Red Crow Oct 9, 2008 15:13:37 GMT -5
Post by grahamew on Oct 9, 2008 15:13:37 GMT -5
Red Crow in Chief's Coat, by Ernest Brown, 1895
Red Crow (Mi’k ai’stoowa) was the leading Blood (Kainai) chief of the last part of the nineteenth century.
Born into the Fish Eaters Clan in 1830 at the junction of the Oldman and St Mary River’s in Alberta, he was from a long line of traditional leaders: his grandfather, Two Suns, his father, Black Bear, and his uncle, Seen From Afar, were all Blood chiefs. He had a traditional upbringing and became a renowned warrior in fights with enemies like the Cree, the Assiniboin and the Crow, taking part in 33 raids and killing five enemies during his life. It seems likely that he also took part in an attack led by the renowned chief Calf Shirt (his father-in-law) on American settlers on the Missouri in 1865. He was never wounded throughout his fighting career.
Red Crow was chosen as leader of the Fish Eaters after his grandfather and then his father died during the smallpox epidemic in 1869. Two years later, in 1871, he led a party of Blood that killed 60 Crows in their camp on the Upper Milk River.
Aside from smallpox and enemy tribes, the other challenge facing the Blackfoot during this period was the effects of the influx of whisky. During one drink-induced quarrel, Red Crow killed his own brother, Kit Fox; in another, he killed two men who attacked him; in a further incident, his principal wife was shot dead by a stray bullet. He grew into an even stronger leader from these personal tragedies, saying, ‘I have had enough of war and trouble.’
In 1874, he was pleased to welcome the arrival of the NWMP at Belly River because they endeavoured to end the whisky trade; the friendly relations that developed between him and Commissioner Macleod led to his acceptance of Treaty No. 7 in 1877.
Three Bulls (Siksika), Sitting on an Eagle Tail Feathers (Pikuni), Crowfoot (Siksika), Red Crow (Kainai); by Thomas George Anderton at Fort Walsh, 1884 or in Calgary just before the 1886 trip east - although I'm not aware that Eagle Tail actually participated in that journey.
This view was clearly taken on or around the same date
As was this.
Over the next few years, he became the most important Blood leader, as other bands looked to him for guidance. However, this period also saw the destruction of the buffalo herds and the hunting in the winter of 1879-1880 was particularly poor. In 1880 he selected the site of the Blood reserve at Belly River and by the end of the year had moved onto it with over 60 families. He quickly settled into a log cabin and by 1884 had the largest vegetable garden on the reserve; in 1890, his son, Chief Moon, was competing with white haying contractors; in 1894, Red Crow exchanged some of his horse herd for cattle and by 1900, he owned 100 head out of a reserve cattle population of over 2000.
It would be wrong, however, to see Red Crow as purely an accommodationist. He fought strenuously against the reduction of rations and the substitution of bacon for beef and came into conflict with government agents as he tried to resolve matters in a more traditional fashion.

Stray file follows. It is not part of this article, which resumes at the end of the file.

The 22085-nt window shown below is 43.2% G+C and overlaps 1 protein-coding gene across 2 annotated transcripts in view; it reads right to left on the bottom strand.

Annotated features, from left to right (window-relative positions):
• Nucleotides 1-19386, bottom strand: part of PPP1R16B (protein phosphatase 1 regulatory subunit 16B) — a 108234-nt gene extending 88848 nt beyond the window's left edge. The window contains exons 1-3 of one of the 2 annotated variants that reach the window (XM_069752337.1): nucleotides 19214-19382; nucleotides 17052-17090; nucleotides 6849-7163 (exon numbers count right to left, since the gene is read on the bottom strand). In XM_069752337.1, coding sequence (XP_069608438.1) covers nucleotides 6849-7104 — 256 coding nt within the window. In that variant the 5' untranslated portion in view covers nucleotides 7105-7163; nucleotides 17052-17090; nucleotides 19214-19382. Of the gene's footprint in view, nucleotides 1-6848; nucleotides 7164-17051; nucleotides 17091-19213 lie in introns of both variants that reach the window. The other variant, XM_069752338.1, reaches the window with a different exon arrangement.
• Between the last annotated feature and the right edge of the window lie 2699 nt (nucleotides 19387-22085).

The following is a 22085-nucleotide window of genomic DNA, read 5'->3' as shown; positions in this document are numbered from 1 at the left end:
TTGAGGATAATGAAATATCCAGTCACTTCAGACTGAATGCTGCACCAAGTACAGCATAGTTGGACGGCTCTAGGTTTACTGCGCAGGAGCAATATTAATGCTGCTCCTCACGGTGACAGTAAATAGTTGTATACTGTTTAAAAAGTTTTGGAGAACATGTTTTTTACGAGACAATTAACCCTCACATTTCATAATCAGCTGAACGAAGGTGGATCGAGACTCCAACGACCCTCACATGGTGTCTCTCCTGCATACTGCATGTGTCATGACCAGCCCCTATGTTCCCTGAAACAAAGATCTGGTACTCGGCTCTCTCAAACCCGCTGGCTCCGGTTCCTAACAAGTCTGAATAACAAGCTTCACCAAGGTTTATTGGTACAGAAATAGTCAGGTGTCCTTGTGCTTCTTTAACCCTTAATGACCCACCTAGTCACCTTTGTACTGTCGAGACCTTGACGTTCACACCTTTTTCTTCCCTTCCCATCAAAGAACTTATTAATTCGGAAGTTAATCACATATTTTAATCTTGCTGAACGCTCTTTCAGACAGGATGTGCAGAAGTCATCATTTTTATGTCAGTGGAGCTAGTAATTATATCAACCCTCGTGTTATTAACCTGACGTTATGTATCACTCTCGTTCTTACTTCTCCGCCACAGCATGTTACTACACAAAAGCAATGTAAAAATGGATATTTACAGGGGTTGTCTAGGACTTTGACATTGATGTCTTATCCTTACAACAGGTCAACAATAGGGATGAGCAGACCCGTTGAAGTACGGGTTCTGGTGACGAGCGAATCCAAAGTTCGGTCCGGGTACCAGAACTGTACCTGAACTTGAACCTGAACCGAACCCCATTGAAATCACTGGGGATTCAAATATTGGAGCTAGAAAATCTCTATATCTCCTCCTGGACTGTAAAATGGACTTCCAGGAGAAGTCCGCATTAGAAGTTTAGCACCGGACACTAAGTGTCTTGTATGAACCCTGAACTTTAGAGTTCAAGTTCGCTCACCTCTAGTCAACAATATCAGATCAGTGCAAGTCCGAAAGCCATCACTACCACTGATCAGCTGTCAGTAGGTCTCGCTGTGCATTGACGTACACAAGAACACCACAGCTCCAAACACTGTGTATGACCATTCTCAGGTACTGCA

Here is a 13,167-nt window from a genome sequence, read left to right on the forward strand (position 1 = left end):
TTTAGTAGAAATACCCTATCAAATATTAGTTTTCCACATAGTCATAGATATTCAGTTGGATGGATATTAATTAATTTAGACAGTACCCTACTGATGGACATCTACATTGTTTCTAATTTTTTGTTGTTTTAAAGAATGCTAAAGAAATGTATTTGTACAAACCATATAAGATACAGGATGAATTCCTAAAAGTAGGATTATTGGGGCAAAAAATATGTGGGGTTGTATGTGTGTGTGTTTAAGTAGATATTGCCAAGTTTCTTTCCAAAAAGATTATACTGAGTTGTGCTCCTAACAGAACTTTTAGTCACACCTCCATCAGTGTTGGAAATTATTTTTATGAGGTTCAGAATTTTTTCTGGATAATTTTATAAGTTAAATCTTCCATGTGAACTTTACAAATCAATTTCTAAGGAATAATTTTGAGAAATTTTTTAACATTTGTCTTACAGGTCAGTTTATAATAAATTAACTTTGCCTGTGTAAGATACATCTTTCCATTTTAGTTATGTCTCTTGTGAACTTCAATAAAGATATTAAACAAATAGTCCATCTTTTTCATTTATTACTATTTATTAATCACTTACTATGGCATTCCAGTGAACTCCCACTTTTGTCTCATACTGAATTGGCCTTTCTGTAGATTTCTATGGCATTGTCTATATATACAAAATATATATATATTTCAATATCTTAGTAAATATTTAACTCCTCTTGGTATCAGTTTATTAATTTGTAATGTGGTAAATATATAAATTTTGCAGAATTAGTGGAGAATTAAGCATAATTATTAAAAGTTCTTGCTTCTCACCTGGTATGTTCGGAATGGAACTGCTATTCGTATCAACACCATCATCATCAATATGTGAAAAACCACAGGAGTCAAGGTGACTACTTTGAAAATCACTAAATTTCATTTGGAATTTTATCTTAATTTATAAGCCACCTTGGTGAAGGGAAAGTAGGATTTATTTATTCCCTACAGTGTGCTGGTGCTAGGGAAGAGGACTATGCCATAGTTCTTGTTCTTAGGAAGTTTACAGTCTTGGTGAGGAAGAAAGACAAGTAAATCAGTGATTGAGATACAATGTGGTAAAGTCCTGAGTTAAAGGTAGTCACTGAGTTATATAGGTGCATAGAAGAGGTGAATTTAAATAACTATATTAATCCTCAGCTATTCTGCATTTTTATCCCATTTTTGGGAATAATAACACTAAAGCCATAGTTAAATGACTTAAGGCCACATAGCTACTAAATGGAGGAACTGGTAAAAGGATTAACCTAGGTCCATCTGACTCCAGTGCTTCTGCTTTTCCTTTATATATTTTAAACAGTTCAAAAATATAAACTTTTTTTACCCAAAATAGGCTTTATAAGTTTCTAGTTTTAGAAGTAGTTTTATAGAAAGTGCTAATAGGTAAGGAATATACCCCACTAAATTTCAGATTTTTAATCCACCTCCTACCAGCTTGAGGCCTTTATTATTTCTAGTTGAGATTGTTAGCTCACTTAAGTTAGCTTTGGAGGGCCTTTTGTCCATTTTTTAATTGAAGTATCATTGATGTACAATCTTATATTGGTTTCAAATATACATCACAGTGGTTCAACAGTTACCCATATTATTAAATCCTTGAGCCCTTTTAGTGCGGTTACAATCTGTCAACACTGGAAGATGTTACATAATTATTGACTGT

In religious matters, he was a traditionalist, although he sought the help of the various denominations working on the reserve in secular matters like education and was baptised a Catholic in 1896. Although agent James Wilson stopped the Sun Dance in 1895, Red Crow successfully fought for its restoration in 1900 and he continued the tribe’s medicine pipe dances against the wishes of the agent.
Red Crow by Frederick Steele, ca. 1895. The shirt Red Crow is wearing is a favourite Steele prop, as is the war club.
He kept his people out of the Riel Rebellion, probably as much out of his traditional enmity towards the Métis and their Cree allies as much as his friendship with the NWMP and his allegiance to the Canadian government, and, along with Crowfoot and some other leaders, was invited to visit eastern Canada at the behest of the Prime Minister, Sir John A. Macdonald. He was so impressed with the Mohawk Institute in Ontario that he became an advocate for the education of his own people as a means of survival and progress in a changing world, later sending his adopted son, Shot Close, to St. Joseph’s Industrial School at Dunbow, near Calgary.
William B. Pocklington (Kainai agent, seated), North Axe (Pikuni), Red Crow (Kainai), Dave Mills (interpreter) and E. R. Cowan - presumably taken during or just before or after the 1886 trip east. In the print I've seen, North Axe is identified as One Spot, but unless the identifications in the other pictures are incorrect, this is North Axe.
Back Row: Father Lacombe and Jean L'Heureux; middle row: Three Bulls and Crowfoot (Siksika) and Red Crow (Kainai); front row: North Axe (Pikuni) and One Spot (Kainai); taken in Ottawa, 1886.
One Spot (Kainai), Red Crow (Kainai), Jean L'Heureux (interpreter) and North Axe of the Northern Pikuni, 1886.
He is widely regarded as one of the most important native Canadian leaders and by the time of his death only a few weeks after the 1900 sun dance, he had encouraged reliance on ranching and farming as opposed to dependence on the government and he had sought to provide education for his people so they would not be subservient to the whites.
The Red Crow family maintained the role of leadership among the Bloods until as recently as 1980 and the name has been bestowed upon visiting British royalty as a sign of respect: the Duke of Windsor was honoured with it in 1919; Prince Charles received the name in 1977.
Red Crow's shirt worn on the 1886 trip to eastern Canada; now in the British Museum.
The above was largely stolen form various websites which seem heavily reliant on the excellent work of Hugh Dempsey, the leading scholar and historian of the Blackfoot and biographer of Red Crow.